Learning account: Coalface to chalk face: retraining ex-miners

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Steve Brunt is director of the Coalfield Learning Project, which educates and trains former mineworkers in South and West Yorkshire. He talks to about his efforts in co-ordinating the Coalfield Learning and Initiative Partnerships, an association of similar projects across the former coalfields of England and Wales.

Ten or fifteen years ago, there were 60,000 miners working across the Yorkshire coalfield, and for every miner's job, they say, there were two supporting jobs. By the time the last pit closed in 1992 all those jobs had gone, and unemployment is still as high as 40 per cent in some areas.

The aim of our project, which we piloted in 1994 in Grimethorpe and has now been extended to five authorities in South and West Yorkshire, was to offer former mine-workers and their families tailor-made education or training, and advice to help them back into employment. The project is a partnership between Northern College, near Barnsley, where I am a senior lecturer, and Sheffield Hallam University, with sponsorship from private companies, support from the local authorities and training and enterprise councils, and funding from Europe.

From the first, the scheme has worked well. We talked to the community and were accepted, which was important. I and my colleague David Hunter are both ex-miners, and the trust and understanding that built up almost immediately was crucial to the success of the project.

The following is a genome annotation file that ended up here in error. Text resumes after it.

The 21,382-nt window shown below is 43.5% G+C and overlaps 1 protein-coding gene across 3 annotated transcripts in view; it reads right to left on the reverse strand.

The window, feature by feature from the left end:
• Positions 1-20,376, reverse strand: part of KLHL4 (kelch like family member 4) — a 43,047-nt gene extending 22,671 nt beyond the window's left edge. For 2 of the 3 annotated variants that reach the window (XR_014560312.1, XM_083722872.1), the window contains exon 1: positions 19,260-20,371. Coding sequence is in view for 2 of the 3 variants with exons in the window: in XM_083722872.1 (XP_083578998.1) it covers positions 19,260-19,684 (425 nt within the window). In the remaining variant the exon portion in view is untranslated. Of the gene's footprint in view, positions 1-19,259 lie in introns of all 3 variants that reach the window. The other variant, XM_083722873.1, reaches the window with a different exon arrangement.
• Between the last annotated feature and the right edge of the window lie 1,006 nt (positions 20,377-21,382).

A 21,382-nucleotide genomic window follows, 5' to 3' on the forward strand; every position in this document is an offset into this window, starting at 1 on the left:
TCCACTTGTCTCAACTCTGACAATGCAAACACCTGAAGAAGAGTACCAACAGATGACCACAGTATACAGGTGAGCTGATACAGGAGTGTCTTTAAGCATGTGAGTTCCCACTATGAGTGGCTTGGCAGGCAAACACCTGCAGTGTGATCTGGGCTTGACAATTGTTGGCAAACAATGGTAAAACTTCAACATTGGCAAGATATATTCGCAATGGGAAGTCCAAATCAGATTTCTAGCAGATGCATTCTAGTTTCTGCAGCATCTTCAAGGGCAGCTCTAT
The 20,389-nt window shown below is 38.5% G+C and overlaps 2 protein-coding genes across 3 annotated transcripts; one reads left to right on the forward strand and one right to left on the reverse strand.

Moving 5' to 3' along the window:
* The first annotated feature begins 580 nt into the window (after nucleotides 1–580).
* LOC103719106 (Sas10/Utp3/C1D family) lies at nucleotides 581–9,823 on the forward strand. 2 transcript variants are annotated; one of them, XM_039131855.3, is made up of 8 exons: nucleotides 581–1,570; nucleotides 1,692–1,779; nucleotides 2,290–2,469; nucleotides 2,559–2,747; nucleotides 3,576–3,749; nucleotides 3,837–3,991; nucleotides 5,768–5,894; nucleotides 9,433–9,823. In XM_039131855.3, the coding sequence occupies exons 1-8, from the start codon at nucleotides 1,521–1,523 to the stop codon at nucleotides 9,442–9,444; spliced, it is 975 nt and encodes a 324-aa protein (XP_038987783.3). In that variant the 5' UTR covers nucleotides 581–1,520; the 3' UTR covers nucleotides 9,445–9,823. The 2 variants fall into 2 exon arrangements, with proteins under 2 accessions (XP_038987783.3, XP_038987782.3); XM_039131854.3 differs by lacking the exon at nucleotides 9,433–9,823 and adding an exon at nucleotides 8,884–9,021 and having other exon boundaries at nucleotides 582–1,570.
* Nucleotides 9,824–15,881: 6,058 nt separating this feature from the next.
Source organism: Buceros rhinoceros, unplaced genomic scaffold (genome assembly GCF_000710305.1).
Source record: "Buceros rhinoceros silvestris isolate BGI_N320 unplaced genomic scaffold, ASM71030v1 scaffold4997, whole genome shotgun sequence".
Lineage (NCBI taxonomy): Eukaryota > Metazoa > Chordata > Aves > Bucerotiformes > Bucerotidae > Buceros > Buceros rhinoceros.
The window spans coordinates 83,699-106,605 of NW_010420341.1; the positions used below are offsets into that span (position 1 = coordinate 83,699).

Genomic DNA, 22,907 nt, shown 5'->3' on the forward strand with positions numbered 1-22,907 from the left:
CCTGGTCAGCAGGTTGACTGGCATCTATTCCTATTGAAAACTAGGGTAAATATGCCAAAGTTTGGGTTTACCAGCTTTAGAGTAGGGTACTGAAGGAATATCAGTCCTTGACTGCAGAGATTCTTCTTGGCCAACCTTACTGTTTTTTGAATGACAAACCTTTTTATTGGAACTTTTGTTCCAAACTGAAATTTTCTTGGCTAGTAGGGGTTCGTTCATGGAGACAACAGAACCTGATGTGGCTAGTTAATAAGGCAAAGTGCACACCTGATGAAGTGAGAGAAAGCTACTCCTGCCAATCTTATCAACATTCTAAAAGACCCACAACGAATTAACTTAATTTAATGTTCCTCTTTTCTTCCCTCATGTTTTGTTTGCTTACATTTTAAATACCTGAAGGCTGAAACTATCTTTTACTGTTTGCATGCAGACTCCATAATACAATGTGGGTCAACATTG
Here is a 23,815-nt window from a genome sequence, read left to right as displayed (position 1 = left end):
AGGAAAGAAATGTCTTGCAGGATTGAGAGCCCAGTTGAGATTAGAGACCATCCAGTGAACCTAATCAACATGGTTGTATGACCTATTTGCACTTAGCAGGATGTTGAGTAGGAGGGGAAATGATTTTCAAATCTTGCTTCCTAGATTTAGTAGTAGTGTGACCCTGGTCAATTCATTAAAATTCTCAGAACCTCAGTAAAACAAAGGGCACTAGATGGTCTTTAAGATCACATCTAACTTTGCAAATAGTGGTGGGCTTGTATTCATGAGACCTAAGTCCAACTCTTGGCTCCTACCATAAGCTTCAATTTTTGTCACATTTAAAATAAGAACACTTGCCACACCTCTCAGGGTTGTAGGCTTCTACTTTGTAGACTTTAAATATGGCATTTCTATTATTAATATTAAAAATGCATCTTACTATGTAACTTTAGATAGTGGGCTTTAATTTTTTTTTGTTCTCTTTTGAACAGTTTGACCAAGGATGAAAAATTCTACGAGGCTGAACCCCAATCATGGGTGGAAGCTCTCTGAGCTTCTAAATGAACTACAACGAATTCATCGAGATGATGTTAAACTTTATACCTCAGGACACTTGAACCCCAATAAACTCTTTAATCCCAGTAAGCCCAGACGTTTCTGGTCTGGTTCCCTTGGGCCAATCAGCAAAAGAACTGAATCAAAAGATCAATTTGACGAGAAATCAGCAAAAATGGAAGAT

We offer courses in the college, but also pride ourselves on going out to former mining villages and other communities to provide the bespoke training people tell us they want. We go to pubs and institutes, if that is where we are invited. We run confidence-building courses, and sessions on team-building and fundraising to allow local groups to help themselves.

The task is to find answers to the $64,000 question in adult education: how do you get men back into education and training, in particular men who have spent their working lives in labour-intensive, male-dominated industries, with all the machismo that goes with mining? Their experience of the classroom up to age 15 may not have been good, and they do not all want to return.

Where we succeed, it is satisfying to see someone who has been unemployed for two or three years, and has become one of the socially excluded, start to develop and understand for themselves. They say: "I never knew about this; I never knew these opportunities were here. Why didn't somebody tell me?" Once they start to read and get into different subjects, there is such a sense of discovery.

I understand that experience myself. I was quite happy when, back in 1983 I was working three shifts a week on the coal face at Markham Colliery in Derbyshire. I was being paid well and thinking that was my future. Then I went on a course aimed at equipping union representatives with negotiating skills, and ended up taking a degree at Sheffield Polytechnic when I was made redundant in 1990.

Our coalfield project, and others in former mining communities in South Wales and the East Midlands, are now linked by Clip - Coalfield Learning and Initiative Partnerships. We presented our work last week to coalfields MPs, and John Prescott's Coalfields Taskforce will hear more about it when it meets tomorrow.